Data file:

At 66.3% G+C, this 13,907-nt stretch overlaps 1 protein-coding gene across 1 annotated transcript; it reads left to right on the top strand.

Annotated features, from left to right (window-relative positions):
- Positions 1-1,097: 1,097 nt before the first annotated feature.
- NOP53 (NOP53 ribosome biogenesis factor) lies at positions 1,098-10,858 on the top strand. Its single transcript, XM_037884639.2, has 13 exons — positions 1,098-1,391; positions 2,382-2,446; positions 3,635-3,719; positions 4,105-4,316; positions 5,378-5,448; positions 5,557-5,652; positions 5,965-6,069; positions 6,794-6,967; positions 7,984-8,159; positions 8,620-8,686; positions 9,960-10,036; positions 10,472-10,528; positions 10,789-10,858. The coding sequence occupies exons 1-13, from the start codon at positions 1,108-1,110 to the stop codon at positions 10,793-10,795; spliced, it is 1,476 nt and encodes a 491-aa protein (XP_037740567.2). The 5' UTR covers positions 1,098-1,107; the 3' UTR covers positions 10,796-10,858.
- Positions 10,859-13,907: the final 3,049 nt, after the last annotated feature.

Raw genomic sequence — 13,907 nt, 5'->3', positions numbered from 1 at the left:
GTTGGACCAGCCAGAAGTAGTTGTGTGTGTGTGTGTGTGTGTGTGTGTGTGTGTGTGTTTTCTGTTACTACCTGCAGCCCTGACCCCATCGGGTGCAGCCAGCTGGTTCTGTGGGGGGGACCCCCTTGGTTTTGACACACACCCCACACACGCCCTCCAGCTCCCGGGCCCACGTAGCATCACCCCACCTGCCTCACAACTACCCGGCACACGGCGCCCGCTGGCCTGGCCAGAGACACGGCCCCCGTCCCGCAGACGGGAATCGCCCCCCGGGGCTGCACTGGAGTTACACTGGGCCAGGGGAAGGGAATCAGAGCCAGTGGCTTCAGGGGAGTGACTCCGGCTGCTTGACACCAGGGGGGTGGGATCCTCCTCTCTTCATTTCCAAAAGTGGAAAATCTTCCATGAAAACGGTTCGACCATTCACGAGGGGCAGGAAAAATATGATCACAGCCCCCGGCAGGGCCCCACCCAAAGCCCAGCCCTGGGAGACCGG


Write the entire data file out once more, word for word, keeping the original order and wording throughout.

At 66.3% G+C, this 13,907-nt stretch overlaps 1 protein-coding gene across 1 annotated transcript; it reads left to right on the top strand.

Annotated features, from left to right (window-relative positions):
- Positions 1-1,097: 1,097 nt before the first annotated feature.
- NOP53 (NOP53 ribosome biogenesis factor) lies at positions 1,098-10,858 on the top strand. Its single transcript, XM_037884639.2, has 13 exons — positions 1,098-1,391; positions 2,382-2,446; positions 3,635-3,719; positions 4,105-4,316; positions 5,378-5,448; positions 5,557-5,652; positions 5,965-6,069; positions 6,794-6,967; positions 7,984-8,159; positions 8,620-8,686; positions 9,960-10,036; positions 10,472-10,528; positions 10,789-10,858. The coding sequence occupies exons 1-13, from the start codon at positions 1,108-1,110 to the stop codon at positions 10,793-10,795; spliced, it is 1,476 nt and encodes a 491-aa protein (XP_037740567.2). The 5' UTR covers positions 1,098-1,107; the 3' UTR covers positions 10,796-10,858.
- Positions 10,859-13,907: the final 3,049 nt, after the last annotated feature.

Raw genomic sequence — 13,907 nt, 5'->3', positions numbered from 1 at the left:
GTTGGACCAGCCAGAAGTAGTTGTGTGTGTGTGTGTGTGTGTGTGTGTGTGTGTGTGTTTTCTGTTACTACCTGCAGCCCTGACCCCATCGGGTGCAGCCAGCTGGTTCTGTGGGGGGGACCCCCTTGGTTTTGACACACACCCCACACACGCCCTCCAGCTCCCGGGCCCACGTAGCATCACCCCACCTGCCTCACAACTACCCGGCACACGGCGCCCGCTGGCCTGGCCAGAGACACGGCCCCCGTCCCGCAGACGGGAATCGCCCCCCGGGGCTGCACTGGAGTTACACTGGGCCAGGGGAAGGGAATCAGAGCCAGTGGCTTCAGGGGAGTGACTCCGGCTGCTTGACACCAGGGGGGTGGGATCCTCCTCTCTTCATTTCCAAAAGTGGAAAATCTTCCATGAAAACGGTTCGACCATTCACGAGGGGCAGGAAAAATATGATCACAGCCCCCGGCAGGGCCCCACCCAAAGCCCAGCCCTGGGAGACCGG